Poised and put-together, Michaela Finneran, Fordham College at Lincoln Center (FCLC) ’18, is the picture of an ideal future public official. In addition to her political science major, she has already had irreplaceable opportunities that will help her ascend the political ladder.
Recently, Finneran landed an internship in the New York City mayor’s office. Though she just started her position as an intern in the Community Affairs Unit and is unable, at this point, to grasp the entire impact of the role, she is very excited to see how this semester unfolds. “A lot of what I’ll be doing is organizing and training volunteers, and then, when I’m in the office, your basic data entry and follow up with constituents who have cases we’re working,” Finneran said.
She credits the bulk of her professional experience and the reason she was able to get this position to her previous internship. Last year, during her sophomore year, Finneran worked for Mercury, a public affairs firm at the World Trade Center. “I did a lot of briefings on public officials in foreign governments. That’s primarily what their client base tended to be, and I was there for all of last year, so I got a pretty wide range of experience from that,” Finneran explained.
“When I was working at Mercury, I worked a lot of client events, mostly for politicians. During primary season, I managed press at a televised meeting between Rev. Al Sharpton and Bernie Sanders in Harlem. Bernie was courting Sharpton’s endorsement. It was on CNN, MSNBC, ABC, etc. Pretty much everywhere. It was probably the coolest thing I did.” Initially, she had only planned to stay at Mercury for a semester, but was asked to stay on in November.
Finneran is also a research assistant for Christina Greer, associate professor of political science, from whom she feels she has gained valuable experience. Last year, she helped Greer research a piece she was co-writing for The Washington Post on the role of unpaid interns in presidential campaigns, something that is right up Finneran’s alley. For research, Finneran posed as a prospective intern and called each presidential campaign, asking questions about cover letter and resumé requirements and if they pay. “The answer to that was ‘no’ in pretty much every case, and I compiled a report for that, and that’s what they used as their research,” she said.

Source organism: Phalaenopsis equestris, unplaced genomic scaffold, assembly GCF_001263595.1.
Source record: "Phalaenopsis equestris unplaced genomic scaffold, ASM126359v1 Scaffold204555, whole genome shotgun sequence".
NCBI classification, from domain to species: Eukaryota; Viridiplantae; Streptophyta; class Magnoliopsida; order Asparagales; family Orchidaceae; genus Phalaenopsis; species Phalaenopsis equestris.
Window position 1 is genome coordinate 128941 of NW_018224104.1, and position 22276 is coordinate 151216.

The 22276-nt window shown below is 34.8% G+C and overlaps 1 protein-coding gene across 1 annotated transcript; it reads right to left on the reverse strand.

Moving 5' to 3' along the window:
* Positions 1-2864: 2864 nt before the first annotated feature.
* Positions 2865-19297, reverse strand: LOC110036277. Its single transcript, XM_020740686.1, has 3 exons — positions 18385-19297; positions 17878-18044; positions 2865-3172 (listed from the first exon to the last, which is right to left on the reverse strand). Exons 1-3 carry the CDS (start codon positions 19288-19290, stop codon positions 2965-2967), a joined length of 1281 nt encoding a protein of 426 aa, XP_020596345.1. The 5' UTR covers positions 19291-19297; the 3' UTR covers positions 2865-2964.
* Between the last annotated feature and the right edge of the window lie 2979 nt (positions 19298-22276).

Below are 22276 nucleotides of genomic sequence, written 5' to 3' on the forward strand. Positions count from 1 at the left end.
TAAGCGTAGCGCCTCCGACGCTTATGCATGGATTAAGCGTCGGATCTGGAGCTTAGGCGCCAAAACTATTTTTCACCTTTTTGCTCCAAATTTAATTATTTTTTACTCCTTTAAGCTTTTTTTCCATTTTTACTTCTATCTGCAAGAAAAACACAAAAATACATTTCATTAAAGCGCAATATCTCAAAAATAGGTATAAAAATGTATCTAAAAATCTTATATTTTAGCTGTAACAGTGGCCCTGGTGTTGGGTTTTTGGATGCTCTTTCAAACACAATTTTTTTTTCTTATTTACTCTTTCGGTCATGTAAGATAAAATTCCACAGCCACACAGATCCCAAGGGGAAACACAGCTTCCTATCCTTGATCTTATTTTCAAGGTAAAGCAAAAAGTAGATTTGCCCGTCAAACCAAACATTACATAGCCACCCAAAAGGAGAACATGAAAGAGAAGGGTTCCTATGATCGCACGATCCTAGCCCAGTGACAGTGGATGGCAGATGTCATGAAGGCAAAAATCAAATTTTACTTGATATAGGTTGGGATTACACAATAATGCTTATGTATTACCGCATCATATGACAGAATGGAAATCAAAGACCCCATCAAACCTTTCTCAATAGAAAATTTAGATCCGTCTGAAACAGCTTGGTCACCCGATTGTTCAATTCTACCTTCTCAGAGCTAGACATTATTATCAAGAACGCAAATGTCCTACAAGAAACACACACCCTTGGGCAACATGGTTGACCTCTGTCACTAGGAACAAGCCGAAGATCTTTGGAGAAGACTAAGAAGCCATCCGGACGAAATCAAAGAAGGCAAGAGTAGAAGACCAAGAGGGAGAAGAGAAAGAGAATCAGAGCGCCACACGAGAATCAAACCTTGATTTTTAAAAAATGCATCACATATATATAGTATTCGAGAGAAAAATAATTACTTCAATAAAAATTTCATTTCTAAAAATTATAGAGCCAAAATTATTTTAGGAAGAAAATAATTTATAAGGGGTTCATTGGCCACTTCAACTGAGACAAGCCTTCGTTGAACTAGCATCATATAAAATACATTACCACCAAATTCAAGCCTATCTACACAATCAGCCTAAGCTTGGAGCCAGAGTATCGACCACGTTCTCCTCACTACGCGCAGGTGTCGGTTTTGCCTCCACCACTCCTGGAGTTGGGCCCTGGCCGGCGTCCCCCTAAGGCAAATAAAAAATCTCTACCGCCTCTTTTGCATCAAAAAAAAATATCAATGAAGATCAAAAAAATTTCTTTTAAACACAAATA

Finneran has performed several tasks for Greer as a research assistant and is very grateful for all of the opportunities she has directed her towards. “I’ve been pretty lucky,” Finneran said, “I have to say, pretty much every opportunity that I’ve had has come from Professor Greer. She knew someone at Mercury and knew they were looking for interns and suggested I look their way. Then, my experience at Mercury really helped me get my internship at the mayor’s office so I credit her for a lot of the things that I’ve been able to do.”
Finneran has always been “politics nerd.” In high school, she was on student council. She also went door-to-door campaigning for President Obama in 2008. “I can’t remember a time when I wasn’t interested in politics, and it’s weird because I didn’t intend to be a political science major until a month before I came to college…probably because my sister was a political science major, and I didn’t want to do what she did—I got over that pretty quickly as soon as I walked into Professor Greer’s class.”
“What always interested me in politics was the competition, messaging and strategy of campaigns. I know that this is what a lot of people hate about politics, the horse race aspect, but I find it exciting.”
Though neither of her parents work in politics, Finneran explained that she comes from a very politically-minded family. “My parents are on opposite ends of the political spectrum. My mom is a very liberal Democrat and my dad is a conservative Republican. They talked to me about politics from a very young age, and I was always intrigued.”
“I knew pretty early on that I identified more closely with the ideology of the Democratic Party, but most of my best friends are actually Republicans. I think this is important, especially going to a school like FCLC where I’m constantly surrounded by like-minded people.”
Finneran said, “Part of what we’ve lost in our current political system is the ability to negotiate. Elected officials, for the most part, are very strong partisans, which really cripples their ability to reach across the aisle. We all have our own opinions, but it’s important to be able to find common ground and come to an acceptable compromise, in politics and in life. This is why I like having Republican friends.”
For students who are currently reading this piece and thinking they would love to have similar experiences, Finneran advises to send as many résumés as possible and, not surprisingly, “utilize your professors. They’re great resources and if they’re professors at Fordham, they probably have great connections within the city. Sometimes just having someone like Professor Greer who can speak well on your behalf can make the difference of you getting something.”
What does the future hold for Finneran? She hopes to become a political consultant and work on senatorial or presidential campaigns, and eventually go into public service herself. At the moment, she does not see herself going immediately to graduate or law school, as she’d like to spend a few years working first.